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On the Front Line – Surviving Each Day

The amenities of daily showers and regular hot meals were non-existent on the front line in Korea. Instead, combatants and support units had to survive the best ways they could. The platoon command bunker felt very warm in the dead of winter, and Fly said he felt safe from incoming while he was inside of it. "We slept on improvised cots, always sleeping with our clothes and shoes on. Corpsman Fly and his bunker buddies were fortunate to have a portable Bunsen burner that they used to heat water in their helmets. "Using the helmet as a basin," he said, "we first shaved, then sponged off our bodies with the shaving water. About once a month, we could go to the rear for a shower and a change of clothes. This place was called ‘Changie, Changie’ because you changed into clean clothes after the shower. I remember the first time going back to the rear for a shower. Showers were set up in tents. It was the dead of winter and something like ten below zero. They ran out of hot water, and coming out of the showerheads was cold, cold freezing water. Marines and Corpsmen are brave—but not that brave. We bypassed the showers and changed into clean, dry clothes."

Hot water was not the only thing in short supply on the front line. Most of the time, Fly’s platoon was allowed to have only one hot meal a day. "You were allowed to leave the line a couple at a time to go the rear for a hot meal," he said. The "rear" where the hot meals were served was very close by the "front" (perhaps the length of two city blocks). All other meals were made up of C-rations. "I liked the C-rations a lot," said Fly. In the command bunker, Fly and his buddies used the Bunsen burner to heat the C-ration cans. "The can had to be taken off the burner every minute or so, and shook vigorously. Otherwise, steam pressure would build up inside the can and explode." Not surprisingly, for this typical beans and cornbread Missourian, his favorite C-ration was lima beans and ham. As with most of the men trying to find something palatable to eat in Korea, Fly did some trading to get what he wanted. "I would trade my hash and other rations for lima beans and ham. Also among the C-rations, we had canned fruit: my favorite was pineapple. Also, the Red Cross issued free candy and cigarettes. I didn’t smoke—so I traded my cigarettes for candy. In reserve, you had three hot meals a day. I thought the food was very good. You were issued a meat, green vegetable, potatoes, and a fruit for dessert for lunch and dinner. For breakfast, you had powdered eggs, which I didn’t like."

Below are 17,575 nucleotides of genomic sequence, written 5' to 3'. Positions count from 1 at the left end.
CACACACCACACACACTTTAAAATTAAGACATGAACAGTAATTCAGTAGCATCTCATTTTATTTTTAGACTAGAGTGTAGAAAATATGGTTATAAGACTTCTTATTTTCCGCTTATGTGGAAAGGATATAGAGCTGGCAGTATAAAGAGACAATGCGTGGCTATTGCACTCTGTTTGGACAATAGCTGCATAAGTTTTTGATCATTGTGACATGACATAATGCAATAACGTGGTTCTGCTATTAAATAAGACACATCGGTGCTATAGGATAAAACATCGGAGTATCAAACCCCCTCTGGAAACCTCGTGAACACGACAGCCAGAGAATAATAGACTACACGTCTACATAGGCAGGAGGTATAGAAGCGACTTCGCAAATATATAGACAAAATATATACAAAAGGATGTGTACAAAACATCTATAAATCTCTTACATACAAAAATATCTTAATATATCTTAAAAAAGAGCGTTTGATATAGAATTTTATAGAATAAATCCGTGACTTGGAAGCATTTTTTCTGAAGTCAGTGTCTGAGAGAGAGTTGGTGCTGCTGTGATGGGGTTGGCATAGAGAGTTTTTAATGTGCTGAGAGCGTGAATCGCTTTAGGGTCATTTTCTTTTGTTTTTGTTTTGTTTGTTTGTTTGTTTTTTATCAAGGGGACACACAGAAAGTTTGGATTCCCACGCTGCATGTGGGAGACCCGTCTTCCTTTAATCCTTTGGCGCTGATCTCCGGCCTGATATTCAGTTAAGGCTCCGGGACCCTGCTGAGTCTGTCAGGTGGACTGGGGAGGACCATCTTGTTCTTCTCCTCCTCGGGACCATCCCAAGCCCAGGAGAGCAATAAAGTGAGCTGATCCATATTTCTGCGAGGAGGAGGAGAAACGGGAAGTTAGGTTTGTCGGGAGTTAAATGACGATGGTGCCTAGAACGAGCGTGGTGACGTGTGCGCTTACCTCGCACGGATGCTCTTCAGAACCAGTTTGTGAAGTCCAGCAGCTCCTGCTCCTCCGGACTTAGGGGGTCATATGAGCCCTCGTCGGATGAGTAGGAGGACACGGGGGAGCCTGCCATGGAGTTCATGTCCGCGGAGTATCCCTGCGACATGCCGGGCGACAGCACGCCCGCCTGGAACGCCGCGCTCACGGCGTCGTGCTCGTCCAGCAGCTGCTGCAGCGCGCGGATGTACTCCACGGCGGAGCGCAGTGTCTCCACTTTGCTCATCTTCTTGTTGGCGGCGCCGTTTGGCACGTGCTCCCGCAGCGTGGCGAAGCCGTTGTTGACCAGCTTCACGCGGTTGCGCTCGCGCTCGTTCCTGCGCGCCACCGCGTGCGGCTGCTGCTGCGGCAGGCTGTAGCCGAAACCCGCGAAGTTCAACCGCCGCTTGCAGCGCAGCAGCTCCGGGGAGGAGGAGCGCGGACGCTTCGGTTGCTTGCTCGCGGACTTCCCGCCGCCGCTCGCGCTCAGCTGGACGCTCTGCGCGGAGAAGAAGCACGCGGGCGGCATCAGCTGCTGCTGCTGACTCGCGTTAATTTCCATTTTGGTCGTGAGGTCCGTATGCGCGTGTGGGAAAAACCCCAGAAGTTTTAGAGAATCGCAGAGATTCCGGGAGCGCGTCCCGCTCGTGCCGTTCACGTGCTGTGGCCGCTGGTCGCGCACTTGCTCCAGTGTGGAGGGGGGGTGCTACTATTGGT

Fly recalled that the best thing he ever ate in Korea was fresh eggs. "At Battalion Aid," he said, "one of the corpsmen in our eight-man tent made a trip to an Army chow hall (the Army always had better food). He stole fresh eggs, bread, and butter. The next morning, I fried the eggs, toasted the bread on an oil stove in the tent that we used to keep warm. I served everyone fried eggs and buttered toast. Everyone was so pleased with my cooking. Corpsman Marhburn said, ‘Fly, you are a good cook. You remind me of my wife.’ But the fresh eggs that he served that day did not make up for Fly’s yearning for the stateside food he missed the most in Korea: fried chicken. "When I had R&R in Japan," he said, "I ordered a whole fried chicken and ate the whole thing. In fact, I ordered fried chicken at every meal while I was on R&R. I couldn’t get enough fried chicken."

The incident stealing and serving fresh eggs was one of Fly’s better memories of Korea. Some memories—such as his last minutes with Gunny Lupo—are painful, but cherished. "And there were real moments with Marines, doctors, and corpsman," he added. Corpsman Fred Mooney had a wonderful sense of humor, and he could come up with some good one-liners that broke the monotony and seriousness of war. Giving each other nicknames lightened things up a bit for the men on the front line. Fly had the opportunity to see a spectacular musical USO show once—the Horace Heath Show, which featured plenty of show girls.

Receiving packages and letters from home helped relieve the boredom of Korea as well. "There was this corpsman who received hot, sexy letters from his wife," he recalled. "He would read them to us and we would just be mesmerized with his love letters." At the beginning of his tour of duty in Korea, Fly only received the occasional letter from his mother and dad. "The first couple of months I used to envy the fellows who had wives and girlfriends who cared about them. You see," said Fly, "I didn’t date until I was a senior in high school or much afterward. Instead of dating, mostly I liked to dance and I went to many dances. I learned many dances and I became especially good at the Tango. In fact, I was recognized as the best Tango dancer at the St. Albans Canteen. At the time, the Tango was the rage. When I was stationed at St. Albans Naval Hospital, New York, I visited the St. Albans Canteen as much as possible to dance. What happened was after about three months, I started receiving letters from the girls that I had danced with at the canteen. I received letters almost daily. I loved every one of those letters, and I stopped feeling sorry for myself." He also received packages of candy or cake from the girls at the Canteen. He received a package from a girl he had met only once at the Hollywood Canteen in California. "In the package of candy was an attractive picture of her in a bathing suit. I kept that picture until I met my wife—then I discarded it. I thought it only right that I not keep any pictures of other girls when I was married."